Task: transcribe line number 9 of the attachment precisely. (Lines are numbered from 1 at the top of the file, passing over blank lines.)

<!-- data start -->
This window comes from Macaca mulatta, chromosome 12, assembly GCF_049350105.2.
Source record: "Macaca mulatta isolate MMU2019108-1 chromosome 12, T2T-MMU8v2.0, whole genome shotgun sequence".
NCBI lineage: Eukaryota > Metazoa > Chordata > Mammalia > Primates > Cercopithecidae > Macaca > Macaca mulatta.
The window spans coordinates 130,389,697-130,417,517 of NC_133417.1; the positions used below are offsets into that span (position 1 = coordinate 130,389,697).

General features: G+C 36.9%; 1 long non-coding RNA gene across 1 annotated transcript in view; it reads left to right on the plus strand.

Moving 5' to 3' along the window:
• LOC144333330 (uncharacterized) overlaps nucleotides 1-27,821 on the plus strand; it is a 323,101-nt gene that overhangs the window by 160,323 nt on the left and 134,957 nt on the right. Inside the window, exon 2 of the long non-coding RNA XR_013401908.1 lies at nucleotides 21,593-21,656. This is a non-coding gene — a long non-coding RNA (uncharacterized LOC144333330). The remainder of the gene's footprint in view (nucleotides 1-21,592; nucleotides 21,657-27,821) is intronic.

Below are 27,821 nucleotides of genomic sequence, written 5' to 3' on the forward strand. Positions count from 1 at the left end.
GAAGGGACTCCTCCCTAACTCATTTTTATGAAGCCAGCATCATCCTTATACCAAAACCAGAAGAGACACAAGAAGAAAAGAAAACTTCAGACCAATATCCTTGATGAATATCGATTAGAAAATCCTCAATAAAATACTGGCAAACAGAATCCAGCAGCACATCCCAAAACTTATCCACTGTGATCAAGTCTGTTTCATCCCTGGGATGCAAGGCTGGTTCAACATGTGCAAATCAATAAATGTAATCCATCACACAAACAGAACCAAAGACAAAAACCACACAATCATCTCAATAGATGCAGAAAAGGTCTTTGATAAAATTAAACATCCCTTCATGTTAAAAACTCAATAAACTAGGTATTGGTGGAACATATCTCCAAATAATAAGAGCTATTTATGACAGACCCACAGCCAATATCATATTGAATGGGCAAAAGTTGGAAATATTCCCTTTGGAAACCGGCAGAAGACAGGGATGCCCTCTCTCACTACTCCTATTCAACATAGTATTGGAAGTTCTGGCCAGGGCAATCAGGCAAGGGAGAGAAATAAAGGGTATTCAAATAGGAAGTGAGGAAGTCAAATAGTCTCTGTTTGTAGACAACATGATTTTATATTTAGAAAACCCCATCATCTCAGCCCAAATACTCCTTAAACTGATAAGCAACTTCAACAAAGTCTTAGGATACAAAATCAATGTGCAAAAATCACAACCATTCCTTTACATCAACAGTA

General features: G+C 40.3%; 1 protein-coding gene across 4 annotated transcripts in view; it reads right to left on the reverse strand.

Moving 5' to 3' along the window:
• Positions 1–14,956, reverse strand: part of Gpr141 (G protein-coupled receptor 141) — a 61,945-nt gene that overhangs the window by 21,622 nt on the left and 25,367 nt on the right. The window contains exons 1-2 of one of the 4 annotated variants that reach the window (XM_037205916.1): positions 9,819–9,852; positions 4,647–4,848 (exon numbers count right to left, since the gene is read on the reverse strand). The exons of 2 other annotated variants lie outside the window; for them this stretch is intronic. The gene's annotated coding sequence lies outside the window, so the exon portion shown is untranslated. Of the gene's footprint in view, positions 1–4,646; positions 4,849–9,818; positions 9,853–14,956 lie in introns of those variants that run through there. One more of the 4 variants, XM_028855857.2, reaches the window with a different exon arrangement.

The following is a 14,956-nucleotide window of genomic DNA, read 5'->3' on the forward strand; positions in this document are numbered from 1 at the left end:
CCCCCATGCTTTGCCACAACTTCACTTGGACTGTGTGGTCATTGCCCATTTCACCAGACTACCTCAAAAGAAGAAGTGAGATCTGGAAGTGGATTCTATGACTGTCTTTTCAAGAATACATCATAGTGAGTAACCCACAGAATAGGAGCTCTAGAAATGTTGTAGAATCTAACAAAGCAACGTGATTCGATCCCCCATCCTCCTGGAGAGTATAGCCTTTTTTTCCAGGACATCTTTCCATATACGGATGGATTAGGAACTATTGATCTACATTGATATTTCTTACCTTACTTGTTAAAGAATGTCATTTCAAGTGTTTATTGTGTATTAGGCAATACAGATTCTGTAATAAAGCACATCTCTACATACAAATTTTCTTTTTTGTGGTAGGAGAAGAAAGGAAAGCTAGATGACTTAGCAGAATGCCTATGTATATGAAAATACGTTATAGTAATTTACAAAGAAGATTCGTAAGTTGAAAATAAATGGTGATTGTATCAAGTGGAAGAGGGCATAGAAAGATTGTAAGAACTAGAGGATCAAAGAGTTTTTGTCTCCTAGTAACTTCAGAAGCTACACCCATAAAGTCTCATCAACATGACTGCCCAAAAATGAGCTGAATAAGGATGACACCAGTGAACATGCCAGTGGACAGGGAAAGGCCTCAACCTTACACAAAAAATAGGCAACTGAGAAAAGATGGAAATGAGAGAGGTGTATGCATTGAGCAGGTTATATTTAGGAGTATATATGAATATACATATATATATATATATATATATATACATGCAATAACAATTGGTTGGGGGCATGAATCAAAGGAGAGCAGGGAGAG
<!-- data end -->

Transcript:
GAAGGGACTCCTCCCTAACTCATTTTTATGAAGCCAGCATCATCCTTATACCAAAACCAGAAGAGACACAAGAAGAAAAGAAAACTTCAGACCAATATCCTTGATGAATATCGATTAGAAAATCCTCAATAAAATACTGGCAAACAGAATCCAGCAGCACATCCCAAAACTTATCCACTGTGATCAAGTCTGTTTCATCCCTGGGATGCAAGGCTGGTTCAACATGTGCAAATCAATAAATGTAATCCATCACACAAACAGAACCAAAGACAAAAACCACACAATCATCTCAATAGATGCAGAAAAGGTCTTTGATAAAATTAAACATCCCTTCATGTTAAAAACTCAATAAACTAGGTATTGGTGGAACATATCTCCAAATAATAAGAGCTATTTATGACAGACCCACAGCCAATATCATATTGAATGGGCAAAAGTTGGAAATATTCCCTTTGGAAACCGGCAGAAGACAGGGATGCCCTCTCTCACTACTCCTATTCAACATAGTATTGGAAGTTCTGGCCAGGGCAATCAGGCAAGGGAGAGAAATAAAGGGTATTCAAATAGGAAGTGAGGAAGTCAAATAGTCTCTGTTTGTAGACAACATGATTTTATATTTAGAAAACCCCATCATCTCAGCCCAAATACTCCTTAAACTGATAAGCAACTTCAACAAAGTCTTAGGATACAAAATCAATGTGCAAAAATCACAACCATTCCTTTACATCAACAGTA